Wild food in Europe: a synthesis of knowledge and data of terrestrial wild food as an ecosystem service

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    Abstract

    Wild food is an iconic ecosystem service that receives little attention in quantifying, valuating and mapping studies, due to the perceived low importance or due to lack of data. Here, we synthesize available data on the importance of wild food as ecosystem service, its spatial distribution and relations between supply, demand and benefits in the European Union (EU), covering all terrestrial wild food groups. A wide variety of game (38 species), mushrooms (27 species) and vascular plants (81 species) is collected and consumed throughout the EU. Income, age, gender, possibilities for collecting, and cultural factors explain the importance of wild food. While the economic and nutritional values of wild food comprise a few thousands of the GDP or total consumption, over 100. million EU citizens consume wild food. Collecting wild food is an appreciated recreational activity; collecting and consuming wild food provide important cultural ecosystem services, including recreation and sense of place. Because of these benefits, wild food should be included in EU ecosystem service assessments. Better estimates could be made if better data on wild food abundance and production are available and by systematic inventories of participation in wild food collecting. © 2014 Elsevier B.V.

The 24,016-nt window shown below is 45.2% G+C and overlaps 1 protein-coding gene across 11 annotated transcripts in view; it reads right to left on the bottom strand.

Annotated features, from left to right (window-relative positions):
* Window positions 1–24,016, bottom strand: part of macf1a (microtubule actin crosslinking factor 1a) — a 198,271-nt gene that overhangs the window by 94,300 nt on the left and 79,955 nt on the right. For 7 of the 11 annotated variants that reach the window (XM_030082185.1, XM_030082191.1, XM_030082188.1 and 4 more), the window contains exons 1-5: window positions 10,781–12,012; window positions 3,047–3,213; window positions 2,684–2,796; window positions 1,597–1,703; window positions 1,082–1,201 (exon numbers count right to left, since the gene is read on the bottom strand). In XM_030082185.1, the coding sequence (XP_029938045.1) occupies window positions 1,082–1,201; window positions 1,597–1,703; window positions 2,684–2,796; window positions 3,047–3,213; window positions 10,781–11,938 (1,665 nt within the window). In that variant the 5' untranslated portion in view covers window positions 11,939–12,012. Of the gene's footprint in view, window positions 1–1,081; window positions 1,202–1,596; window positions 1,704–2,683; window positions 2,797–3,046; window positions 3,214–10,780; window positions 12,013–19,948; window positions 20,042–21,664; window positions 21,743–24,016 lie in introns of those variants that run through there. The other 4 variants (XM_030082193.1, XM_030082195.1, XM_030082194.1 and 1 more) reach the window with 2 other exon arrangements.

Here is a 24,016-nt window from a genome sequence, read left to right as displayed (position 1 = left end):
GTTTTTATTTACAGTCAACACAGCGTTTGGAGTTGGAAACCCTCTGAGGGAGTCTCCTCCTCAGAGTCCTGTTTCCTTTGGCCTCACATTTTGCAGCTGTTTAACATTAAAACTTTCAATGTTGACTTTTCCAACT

Original languageEnglish
    Pages (from-to)292-305
    JournalEcological Economics
    Volume105
    DOIs
    Publication statusPublished - 2014

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